After the war, the Compiègne site was restored by German POW labor. On Armistice Day 1950 a replacement carriage was re-dedicated: an identical Compagnie des Wagon-Lits carriage, No. 2439, built in 1913 in the same batch as the original and present in 1918, was renumbered No. 2419D.
Slottet i Blois
Slottet ligger mitt i staden Blois och består av flera byggnader, uppförda runt den stora slottsgården mellan 1200-talet och 1600-talet. Dess mest berömda del är spiraltrappan i Frans I:s flygel. Det har varit många kungars residens men är även den plats dit Jeanne d’Arc begav sig 1429 för att bli välsignad av ärkebiskopen av Reims innan hon och hennes armé fördrev engelsmännen ut ur Orléans.
Det medeltida slottet blev ett kungligt residens och den politiska huvudstaden i kungariket under Ludvig XII. I början av 1500-talet påbörjade kungen en ombyggnad av slottet och skapandet av en renässanspark. 1890 förstördes parkerna då Victor Hugo-avenyn byggdes.
Flygeln är byggd av tegel och gråsten och bildar huvudentrén till slottet. Ovanför entrén finns en staty av kungen. Även om arkitekturen till största delen är gotisk så finns det detaljer som är från renässansen, som till exempel en liten ljuskrona.
När Frans I kom till makten fick hans hustru, Claude av Frankrike, honom att renovera slottet med avsikten att flytta dit från slottet i Amboise. Frans I påbörjade byggnationen av en ny flygel och skapade ett av den periodens viktigaste bibliotek i slottet. Efter att hans fru avlidit 1524, tillbringade han väldigt lite tid på slottet och det stora biblioteket flyttades till slottet i Fontainebleau där det användes för att skapa Bibliothèque Nationale (statsbiblioteket).
I denna flygel utmärks arkitekturen och ornamenteringen av italienska influenser. I mitten finns den stora spiraltrappan som är beklädd med skulpturer ut mot slottsgården. Baksidan av flygeln utgörs av Logesfasaden som karaktäriseras av en rad osammanhängande mönster.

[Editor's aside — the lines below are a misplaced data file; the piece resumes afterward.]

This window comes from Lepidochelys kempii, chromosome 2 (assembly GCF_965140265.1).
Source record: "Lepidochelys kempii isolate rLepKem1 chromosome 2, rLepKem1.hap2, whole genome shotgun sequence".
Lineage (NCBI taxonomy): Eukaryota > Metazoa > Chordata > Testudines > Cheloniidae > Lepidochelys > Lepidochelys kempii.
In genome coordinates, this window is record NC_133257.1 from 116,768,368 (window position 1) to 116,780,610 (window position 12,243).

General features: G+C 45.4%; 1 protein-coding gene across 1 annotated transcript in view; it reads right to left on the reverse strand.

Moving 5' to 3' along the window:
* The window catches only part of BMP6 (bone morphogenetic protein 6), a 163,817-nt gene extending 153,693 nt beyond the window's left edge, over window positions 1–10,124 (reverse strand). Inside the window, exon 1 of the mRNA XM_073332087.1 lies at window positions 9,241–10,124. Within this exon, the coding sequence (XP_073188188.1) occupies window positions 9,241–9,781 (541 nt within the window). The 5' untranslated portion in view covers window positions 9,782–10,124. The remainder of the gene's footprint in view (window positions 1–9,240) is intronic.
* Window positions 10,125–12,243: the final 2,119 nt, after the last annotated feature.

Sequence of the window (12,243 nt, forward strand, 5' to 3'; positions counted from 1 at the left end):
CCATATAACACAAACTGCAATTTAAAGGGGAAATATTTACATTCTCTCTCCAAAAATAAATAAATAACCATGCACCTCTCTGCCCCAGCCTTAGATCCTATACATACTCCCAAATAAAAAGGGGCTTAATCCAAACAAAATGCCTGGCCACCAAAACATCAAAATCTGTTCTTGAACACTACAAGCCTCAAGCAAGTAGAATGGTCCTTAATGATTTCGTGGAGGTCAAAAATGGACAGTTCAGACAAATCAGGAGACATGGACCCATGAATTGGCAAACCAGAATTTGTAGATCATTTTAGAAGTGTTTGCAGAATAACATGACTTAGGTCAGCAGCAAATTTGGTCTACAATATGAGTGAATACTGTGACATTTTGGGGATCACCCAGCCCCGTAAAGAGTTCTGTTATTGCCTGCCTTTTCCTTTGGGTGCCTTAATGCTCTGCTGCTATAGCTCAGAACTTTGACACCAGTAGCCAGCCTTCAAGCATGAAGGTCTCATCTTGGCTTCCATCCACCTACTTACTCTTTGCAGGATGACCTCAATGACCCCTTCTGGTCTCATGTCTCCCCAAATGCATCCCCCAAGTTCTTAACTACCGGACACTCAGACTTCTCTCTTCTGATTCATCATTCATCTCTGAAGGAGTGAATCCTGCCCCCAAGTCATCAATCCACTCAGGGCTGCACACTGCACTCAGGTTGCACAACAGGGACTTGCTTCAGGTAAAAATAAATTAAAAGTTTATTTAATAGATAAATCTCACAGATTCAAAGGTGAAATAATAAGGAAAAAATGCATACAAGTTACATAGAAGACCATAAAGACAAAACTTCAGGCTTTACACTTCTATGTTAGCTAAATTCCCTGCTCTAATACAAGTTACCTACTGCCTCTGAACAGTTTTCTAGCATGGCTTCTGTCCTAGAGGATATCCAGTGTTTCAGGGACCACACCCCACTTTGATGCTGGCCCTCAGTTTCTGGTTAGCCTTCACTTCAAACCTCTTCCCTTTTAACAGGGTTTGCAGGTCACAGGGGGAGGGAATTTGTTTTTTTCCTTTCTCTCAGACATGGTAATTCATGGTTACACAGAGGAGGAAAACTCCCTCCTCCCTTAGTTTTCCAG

Henrik III, som fördrevs från Paris under hugenottkrigen, bodde på slottet och höll där den franska stadsförsamlingens möte 1576 och 1588. Det var under det mötet som han lät avrätta sin ärkefiende Henrik av Guise.
Efter Henrik III innehades slottet av den förste bourbonske kungen, Henrik IV. När han dog blev slottet en plats i exil för hans hustru Maria av Medici.
Gaston, hertig av Orléans[
1626 gav Ludvig XIII slottet till sin bror, Gaston d’Orléans som bröllopsgåva. 1635 påbörjades ett nytt försök att bygga ut slottet men när Gaston avled 1660, så upphörde byggnationerna. Uppgiften att fortsätta utbyggnaden gavs till den då kände arkitekten François Mansart. Flygeln bildar den bakre delen av slottsgården och ligger mitt emot Ludvig XII:s flygel. Mittsektionen består av tre horisontella plan där doriska, joniska och korintiska kolonner kan ses.
Vid tiden för den franska revolutionen hade slottet varit övergivet i mer än 130 år. Det beslutades att slottet skulle rivas men blev i stället ett militärresidens.
Château de Blois
Built in the middle of the town that it effectively controlled, the château of Blois comprises several buildings constructed from the 13th to the 17th century around the main courtyard.
It has 564 rooms and 75 staircases although only 23 were used frequently. There is a fireplace in each room. There are 100 bedrooms.
Counts of Blois
The “Salle des États Généraux”, built in the beginning of the 13th century, is one of the oldest seignoral rooms preserved in France, and is also the largest remaining civilian Gothic room. The room was used as a court of justice by the Counts of Blois, and was used in 1576 and 1588 for the “États Généraux”.